Utopia, a new, epic film on Australia by John Pilger, has been released in cinemas in the UK in November and will be shown on ITV on Thursday 19 December. Read John Pilger's Guardian article
Utopia will be launched in Australia in January at the Museum of Contemporary Arts (MCA) in Sydney, with screenings from 21-23 January and on Australia Day, 26 January. For information visit mca.com.au
On 25 January, Utopia will be screened in Alice Springs at the Aaraluen Arts Centre. Contact Marlene Hodder on firstname.lastname@example.org
For all distribution enquiries in Australia contact Gil Scrine of Antidote Films on email@example.com
In an article for the Guardian, John Pilger reveals that the story of the first Australians is still one of poverty and humiliation, while their land yields the world's biggest resources boom.
John Pilger examines propaganda as not so much a conservative concept as a quintessentially liberal concept, an extremism that never speaks its name.
John Pilger describes the augmented Anglo-American government and media campaign against Julian Assange and WikiLeaks as Assange is granted political asylum by Ecuador and remains in that country's London embassy.
John Pilger describes how sports-obsessed Australia's disappointing showing at the London Olympics offered a glimpse of a secret past.
John Pilger describes the politicising of the law in western democracies and the emergence of increasingly draconian police powers: the corollary of a contrived state of 'permanent war'. Why should this be accepted?
John Pilger's latest film 'The War You Don't See' is now available to watch online (worldwide excluding Australia) for $4.99
'The War You Don't See' premiered at the Barbican in London on Tuesday 7 December 2010 and on British television on Tuesday 14 December 2010. It is also available to buy on DVD in the UK and in Australia
On 7 June 2011, the Lannan Foundation in the United States banned the film and cancelled a visit by John Pilger without explanation. Read John Pilger's response to Patrick Lannan's subsequent statement about the cancellation.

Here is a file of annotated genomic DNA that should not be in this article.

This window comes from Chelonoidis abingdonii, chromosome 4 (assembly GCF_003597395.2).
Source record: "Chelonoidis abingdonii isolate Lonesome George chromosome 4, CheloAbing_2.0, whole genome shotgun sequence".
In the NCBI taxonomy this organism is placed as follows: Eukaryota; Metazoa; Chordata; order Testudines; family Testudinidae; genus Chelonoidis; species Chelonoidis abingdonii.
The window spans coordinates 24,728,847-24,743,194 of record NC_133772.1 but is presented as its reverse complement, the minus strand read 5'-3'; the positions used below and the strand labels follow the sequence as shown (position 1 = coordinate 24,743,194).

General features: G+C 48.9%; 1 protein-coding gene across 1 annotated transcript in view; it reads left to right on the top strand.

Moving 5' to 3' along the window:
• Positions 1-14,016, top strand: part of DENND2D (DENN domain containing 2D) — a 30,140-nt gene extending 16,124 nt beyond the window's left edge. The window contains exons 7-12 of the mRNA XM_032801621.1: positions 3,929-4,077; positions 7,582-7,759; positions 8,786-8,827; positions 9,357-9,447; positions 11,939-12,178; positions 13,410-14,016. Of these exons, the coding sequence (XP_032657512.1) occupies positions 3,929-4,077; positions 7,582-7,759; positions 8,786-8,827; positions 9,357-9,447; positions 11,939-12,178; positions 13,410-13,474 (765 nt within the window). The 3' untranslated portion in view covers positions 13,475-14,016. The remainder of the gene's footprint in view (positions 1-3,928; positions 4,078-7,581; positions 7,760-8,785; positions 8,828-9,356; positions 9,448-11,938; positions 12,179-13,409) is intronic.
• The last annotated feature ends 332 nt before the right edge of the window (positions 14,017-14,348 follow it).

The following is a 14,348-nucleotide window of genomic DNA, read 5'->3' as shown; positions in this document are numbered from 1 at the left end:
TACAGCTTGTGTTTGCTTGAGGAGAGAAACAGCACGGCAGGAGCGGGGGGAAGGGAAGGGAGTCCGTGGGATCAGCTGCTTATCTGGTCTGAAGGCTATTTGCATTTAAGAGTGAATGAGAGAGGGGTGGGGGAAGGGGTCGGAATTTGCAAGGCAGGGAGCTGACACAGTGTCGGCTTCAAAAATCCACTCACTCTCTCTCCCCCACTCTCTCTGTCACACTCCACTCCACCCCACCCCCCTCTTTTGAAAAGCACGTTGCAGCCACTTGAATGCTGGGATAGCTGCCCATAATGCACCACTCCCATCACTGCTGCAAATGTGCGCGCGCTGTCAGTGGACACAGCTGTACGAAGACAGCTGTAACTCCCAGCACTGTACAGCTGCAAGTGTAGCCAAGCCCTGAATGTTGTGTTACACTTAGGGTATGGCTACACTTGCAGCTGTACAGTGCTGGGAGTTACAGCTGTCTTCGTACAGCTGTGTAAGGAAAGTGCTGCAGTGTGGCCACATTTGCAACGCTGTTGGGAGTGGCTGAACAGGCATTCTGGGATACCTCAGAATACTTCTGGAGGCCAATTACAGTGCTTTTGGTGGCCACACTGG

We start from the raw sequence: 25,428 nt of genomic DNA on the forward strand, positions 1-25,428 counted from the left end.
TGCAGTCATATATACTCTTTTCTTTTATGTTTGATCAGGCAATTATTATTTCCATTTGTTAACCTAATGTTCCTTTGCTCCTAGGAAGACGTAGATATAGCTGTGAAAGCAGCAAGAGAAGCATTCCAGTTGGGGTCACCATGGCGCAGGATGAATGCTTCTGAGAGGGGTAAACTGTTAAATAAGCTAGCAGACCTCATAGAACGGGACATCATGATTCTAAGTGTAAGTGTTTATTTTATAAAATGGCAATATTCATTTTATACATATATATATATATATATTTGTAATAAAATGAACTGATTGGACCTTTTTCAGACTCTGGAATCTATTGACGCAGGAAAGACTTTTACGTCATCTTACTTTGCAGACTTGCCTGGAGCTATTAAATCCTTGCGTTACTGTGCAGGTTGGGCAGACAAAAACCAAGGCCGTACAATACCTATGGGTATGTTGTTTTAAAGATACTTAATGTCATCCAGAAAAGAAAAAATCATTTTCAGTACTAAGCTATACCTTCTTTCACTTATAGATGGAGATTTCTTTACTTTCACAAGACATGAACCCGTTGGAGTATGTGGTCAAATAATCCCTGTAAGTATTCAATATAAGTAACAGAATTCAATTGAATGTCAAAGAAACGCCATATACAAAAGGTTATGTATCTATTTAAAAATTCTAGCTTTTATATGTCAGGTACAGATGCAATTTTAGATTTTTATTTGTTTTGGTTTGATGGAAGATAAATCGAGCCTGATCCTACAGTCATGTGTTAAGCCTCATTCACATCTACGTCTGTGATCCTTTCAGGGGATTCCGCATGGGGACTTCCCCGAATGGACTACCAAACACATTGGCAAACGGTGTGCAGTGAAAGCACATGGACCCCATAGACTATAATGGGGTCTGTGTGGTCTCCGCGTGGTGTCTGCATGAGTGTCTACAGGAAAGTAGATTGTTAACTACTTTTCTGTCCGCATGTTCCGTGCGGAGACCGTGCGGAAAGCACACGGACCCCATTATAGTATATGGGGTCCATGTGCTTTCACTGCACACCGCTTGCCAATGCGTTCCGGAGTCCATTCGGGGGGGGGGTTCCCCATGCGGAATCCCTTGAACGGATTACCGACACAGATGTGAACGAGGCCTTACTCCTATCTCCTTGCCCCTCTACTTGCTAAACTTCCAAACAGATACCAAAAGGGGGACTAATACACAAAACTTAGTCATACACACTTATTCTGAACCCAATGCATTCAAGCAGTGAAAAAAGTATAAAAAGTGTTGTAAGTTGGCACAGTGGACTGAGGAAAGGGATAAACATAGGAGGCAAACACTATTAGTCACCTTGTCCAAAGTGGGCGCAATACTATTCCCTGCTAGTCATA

On 17 November 2011, John Pilger presented 'The War You Don't See' at its Indian premiere in Delhi. Read an interview with John Pilger in The Indian Express.
Reviews: The Guardian | Total Film | Time Out | Little White Lies | The Quietus | Cine Vue | ABC News
Watch the trailer | John Pilger - Why are wars not being reported honestly? | Watch Democracy Now! interview with John Pilger about the film | Read New Internationalist interview with John Pilger about the film | Listen to a BBC Radio 4 interview with John Pilger about the film | ABC Breakfast interview | ABC Late Night Live interview | ABC Book Show interview
More about the film.
John Pilger argues that years of 'identity politics' have had a marked effect on those who might otherwise see clearly the principles raised by WikiLeaks and the need to defend Julian Assange.
Welcome to the new John Pilger website, a remarkable resource and historical record and now arguably the most comprehensive online collection of the work of a leading journalist. For the first time, the majority of John Pilger's 58 films for television and cinema can be viewed online. New features include a video and article search, a newsletter, social media tools and an RSS feed. The site's relaunch has been made possible by the University of Lincoln, which is preparing a complete digital archive of John Pilger's work.